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Abbott announces sexting prevention legislation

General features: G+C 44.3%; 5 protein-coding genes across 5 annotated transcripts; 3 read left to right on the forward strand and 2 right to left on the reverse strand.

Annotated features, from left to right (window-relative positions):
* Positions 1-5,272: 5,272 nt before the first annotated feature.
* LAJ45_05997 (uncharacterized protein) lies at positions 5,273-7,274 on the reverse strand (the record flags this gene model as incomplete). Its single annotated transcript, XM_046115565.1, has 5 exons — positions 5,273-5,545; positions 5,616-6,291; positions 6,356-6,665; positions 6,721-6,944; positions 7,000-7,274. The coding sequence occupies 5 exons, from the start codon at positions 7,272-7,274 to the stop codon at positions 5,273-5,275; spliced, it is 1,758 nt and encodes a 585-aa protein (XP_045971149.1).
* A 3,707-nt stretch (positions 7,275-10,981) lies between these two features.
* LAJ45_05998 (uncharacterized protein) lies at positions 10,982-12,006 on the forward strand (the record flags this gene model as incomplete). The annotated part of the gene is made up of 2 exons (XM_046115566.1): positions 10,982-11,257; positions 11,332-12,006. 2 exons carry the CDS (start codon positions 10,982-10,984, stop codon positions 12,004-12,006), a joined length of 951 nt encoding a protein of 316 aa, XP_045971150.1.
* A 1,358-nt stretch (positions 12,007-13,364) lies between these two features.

AUSTIN – Texas Attorney General Greg Abbott and state Sen. Kirk Watson this week announced an initiative to help prevent sexting. Sexting – a harmful and dangerous practice – typically occurs when teenage students use cell phones to send each other sexually explicit messages or images electronically, primarily between cell phones. Improvements in cellular technology over recent years have dramatically expanded young Texans’ access to mobile telephones that can transmit sexual photographs and videos – which is why the problem is increasingly prevalent. A 2008 report from The National Campaign to Prevent Teen and Unplanned Pregnancy indicates that 22 percent of teen girls said they have electronically sent or posted online nude or seminude images of themselves. Sexting message senders have no control of their message’s ultimate distribution. Embarrassing or sexually explicit messages can be forwarded to other students and later spread quickly through a school or across the country. In some cases, sexting images can even get posted on public websites or fall into law enforcement authorities’ jurisdiction. Under current Texas law, anyone who transmits an explicit image of a teen can face felony charges of possessing or trafficking child pornography. As a result, children who send images of themselves and their friends face serious criminal repercussions. Attorney General Abbott and Sen. Watson are proposing legal provisions for these youthful offenses – so minors are punished for improper behavior but do not face lifealtering charges. Under their proposal, teen sexting would become a misdemeanor offense punishable by probation and restricted cell phone usage. Judges would also be authorized to sentence minors to participate in an education program about sexting’s longterm harmful consequences. “Studies show that teenage students are increasingly taking, sending and receiving explicit pictures of themselves on their mobile telephones,” Attorney General Abbott said. “This practice is not just harmful to young Texans – it’s potentially illegal. We are joining with Sen. Kirk Watson to address this problem in the State of Texas and offer common-sense solutions that will help protect young Texans.” Sen. Watson added: “The legislation that we are working on recognizes that sexting is wrong and illegal. This proposed new law would provide education for our children regarding the harm sexting causes, and it will give prosecutors an appropriate tool to stop this problem.” In a study released this year, the Cyberbullying Research Center surveyed approximately 4,400 11-18 year-old individuals from a large school district in the southern United States. The results indicated that five percent of boys and three percent of girls acknowledged uploading or sharing a humiliating or harassing picture of their romantic partner online or through their cell phone. Six percent of boys and girls said their romantic partner posted something publicly online to make fun of, threaten or embarrass them.


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